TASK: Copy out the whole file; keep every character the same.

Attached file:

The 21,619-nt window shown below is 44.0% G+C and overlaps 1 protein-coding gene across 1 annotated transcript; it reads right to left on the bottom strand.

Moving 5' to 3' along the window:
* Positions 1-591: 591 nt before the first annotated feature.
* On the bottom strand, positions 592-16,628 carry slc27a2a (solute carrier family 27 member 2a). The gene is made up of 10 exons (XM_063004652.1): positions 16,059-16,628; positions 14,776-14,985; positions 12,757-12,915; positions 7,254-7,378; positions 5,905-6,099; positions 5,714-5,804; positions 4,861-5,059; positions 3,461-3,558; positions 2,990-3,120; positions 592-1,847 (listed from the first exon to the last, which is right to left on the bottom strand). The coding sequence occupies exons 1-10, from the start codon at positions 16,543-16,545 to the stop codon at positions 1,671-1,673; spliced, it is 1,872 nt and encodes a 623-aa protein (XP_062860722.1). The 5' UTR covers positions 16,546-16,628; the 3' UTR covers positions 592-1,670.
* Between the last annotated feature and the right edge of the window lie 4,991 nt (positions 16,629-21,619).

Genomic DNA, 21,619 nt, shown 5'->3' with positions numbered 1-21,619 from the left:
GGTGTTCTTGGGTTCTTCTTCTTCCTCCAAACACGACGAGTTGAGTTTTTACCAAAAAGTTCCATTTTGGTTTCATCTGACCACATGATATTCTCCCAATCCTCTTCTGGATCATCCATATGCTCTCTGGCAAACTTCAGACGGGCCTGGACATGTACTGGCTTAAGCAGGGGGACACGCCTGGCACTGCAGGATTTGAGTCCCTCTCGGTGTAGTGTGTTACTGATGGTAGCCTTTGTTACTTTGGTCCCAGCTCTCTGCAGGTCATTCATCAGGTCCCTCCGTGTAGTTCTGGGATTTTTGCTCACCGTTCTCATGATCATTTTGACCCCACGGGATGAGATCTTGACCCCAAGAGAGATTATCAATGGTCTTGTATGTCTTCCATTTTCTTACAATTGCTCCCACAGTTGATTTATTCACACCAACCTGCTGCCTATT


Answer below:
The 21,619-nt window shown below is 44.0% G+C and overlaps 1 protein-coding gene across 1 annotated transcript; it reads right to left on the bottom strand.

Moving 5' to 3' along the window:
* Positions 1-591: 591 nt before the first annotated feature.
* On the bottom strand, positions 592-16,628 carry slc27a2a (solute carrier family 27 member 2a). The gene is made up of 10 exons (XM_063004652.1): positions 16,059-16,628; positions 14,776-14,985; positions 12,757-12,915; positions 7,254-7,378; positions 5,905-6,099; positions 5,714-5,804; positions 4,861-5,059; positions 3,461-3,558; positions 2,990-3,120; positions 592-1,847 (listed from the first exon to the last, which is right to left on the bottom strand). The coding sequence occupies exons 1-10, from the start codon at positions 16,543-16,545 to the stop codon at positions 1,671-1,673; spliced, it is 1,872 nt and encodes a 623-aa protein (XP_062860722.1). The 5' UTR covers positions 16,546-16,628; the 3' UTR covers positions 592-1,670.
* Between the last annotated feature and the right edge of the window lie 4,991 nt (positions 16,629-21,619).

Genomic DNA, 21,619 nt, shown 5'->3' with positions numbered 1-21,619 from the left:
GGTGTTCTTGGGTTCTTCTTCTTCCTCCAAACACGACGAGTTGAGTTTTTACCAAAAAGTTCCATTTTGGTTTCATCTGACCACATGATATTCTCCCAATCCTCTTCTGGATCATCCATATGCTCTCTGGCAAACTTCAGACGGGCCTGGACATGTACTGGCTTAAGCAGGGGGACACGCCTGGCACTGCAGGATTTGAGTCCCTCTCGGTGTAGTGTGTTACTGATGGTAGCCTTTGTTACTTTGGTCCCAGCTCTCTGCAGGTCATTCATCAGGTCCCTCCGTGTAGTTCTGGGATTTTTGCTCACCGTTCTCATGATCATTTTGACCCCACGGGATGAGATCTTGACCCCAAGAGAGATTATCAATGGTCTTGTATGTCTTCCATTTTCTTACAATTGCTCCCACAGTTGATTTATTCACACCAACCTGCTGCCTATT